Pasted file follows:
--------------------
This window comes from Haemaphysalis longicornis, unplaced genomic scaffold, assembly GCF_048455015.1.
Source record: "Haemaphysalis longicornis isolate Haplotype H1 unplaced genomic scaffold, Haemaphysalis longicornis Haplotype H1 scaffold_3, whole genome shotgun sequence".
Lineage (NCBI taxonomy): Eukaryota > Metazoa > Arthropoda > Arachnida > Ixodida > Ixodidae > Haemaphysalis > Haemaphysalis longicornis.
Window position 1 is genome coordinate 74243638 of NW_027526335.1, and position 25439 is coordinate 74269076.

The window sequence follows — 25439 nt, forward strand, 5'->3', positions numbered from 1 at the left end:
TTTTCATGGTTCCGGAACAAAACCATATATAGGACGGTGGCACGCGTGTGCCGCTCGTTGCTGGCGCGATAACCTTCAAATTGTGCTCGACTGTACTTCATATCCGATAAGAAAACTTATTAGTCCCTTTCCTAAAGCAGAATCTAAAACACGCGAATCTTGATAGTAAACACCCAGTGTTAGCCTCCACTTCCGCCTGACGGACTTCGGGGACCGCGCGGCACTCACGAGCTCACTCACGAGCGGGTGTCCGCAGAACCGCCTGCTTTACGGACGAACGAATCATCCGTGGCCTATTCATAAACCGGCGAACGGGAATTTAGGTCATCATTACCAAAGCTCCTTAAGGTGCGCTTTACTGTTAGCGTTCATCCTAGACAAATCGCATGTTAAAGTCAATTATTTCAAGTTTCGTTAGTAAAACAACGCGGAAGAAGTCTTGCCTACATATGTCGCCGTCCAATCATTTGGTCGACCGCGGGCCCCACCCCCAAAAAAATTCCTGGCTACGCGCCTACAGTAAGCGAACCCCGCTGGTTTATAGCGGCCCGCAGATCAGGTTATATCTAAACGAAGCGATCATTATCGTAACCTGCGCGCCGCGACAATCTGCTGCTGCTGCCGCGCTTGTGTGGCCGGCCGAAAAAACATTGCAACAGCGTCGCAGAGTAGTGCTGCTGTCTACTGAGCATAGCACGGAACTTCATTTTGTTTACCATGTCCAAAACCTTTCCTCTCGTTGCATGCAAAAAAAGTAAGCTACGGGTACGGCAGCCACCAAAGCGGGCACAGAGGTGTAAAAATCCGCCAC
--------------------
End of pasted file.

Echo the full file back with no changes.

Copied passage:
This window comes from Haemaphysalis longicornis, unplaced genomic scaffold, assembly GCF_048455015.1.
Source record: "Haemaphysalis longicornis isolate Haplotype H1 unplaced genomic scaffold, Haemaphysalis longicornis Haplotype H1 scaffold_3, whole genome shotgun sequence".
Lineage (NCBI taxonomy): Eukaryota > Metazoa > Arthropoda > Arachnida > Ixodida > Ixodidae > Haemaphysalis > Haemaphysalis longicornis.
Window position 1 is genome coordinate 74243638 of NW_027526335.1, and position 25439 is coordinate 74269076.

The window sequence follows — 25439 nt, forward strand, 5'->3', positions numbered from 1 at the left end:
TTTTCATGGTTCCGGAACAAAACCATATATAGGACGGTGGCACGCGTGTGCCGCTCGTTGCTGGCGCGATAACCTTCAAATTGTGCTCGACTGTACTTCATATCCGATAAGAAAACTTATTAGTCCCTTTCCTAAAGCAGAATCTAAAACACGCGAATCTTGATAGTAAACACCCAGTGTTAGCCTCCACTTCCGCCTGACGGACTTCGGGGACCGCGCGGCACTCACGAGCTCACTCACGAGCGGGTGTCCGCAGAACCGCCTGCTTTACGGACGAACGAATCATCCGTGGCCTATTCATAAACCGGCGAACGGGAATTTAGGTCATCATTACCAAAGCTCCTTAAGGTGCGCTTTACTGTTAGCGTTCATCCTAGACAAATCGCATGTTAAAGTCAATTATTTCAAGTTTCGTTAGTAAAACAACGCGGAAGAAGTCTTGCCTACATATGTCGCCGTCCAATCATTTGGTCGACCGCGGGCCCCACCCCCAAAAAAATTCCTGGCTACGCGCCTACAGTAAGCGAACCCCGCTGGTTTATAGCGGCCCGCAGATCAGGTTATATCTAAACGAAGCGATCATTATCGTAACCTGCGCGCCGCGACAATCTGCTGCTGCTGCCGCGCTTGTGTGGCCGGCCGAAAAAACATTGCAACAGCGTCGCAGAGTAGTGCTGCTGTCTACTGAGCATAGCACGGAACTTCATTTTGTTTACCATGTCCAAAACCTTTCCTCTCGTTGCATGCAAAAAAAGTAAGCTACGGGTACGGCAGCCACCAAAGCGGGCACAGAGGTGTAAAAATCCGCCAC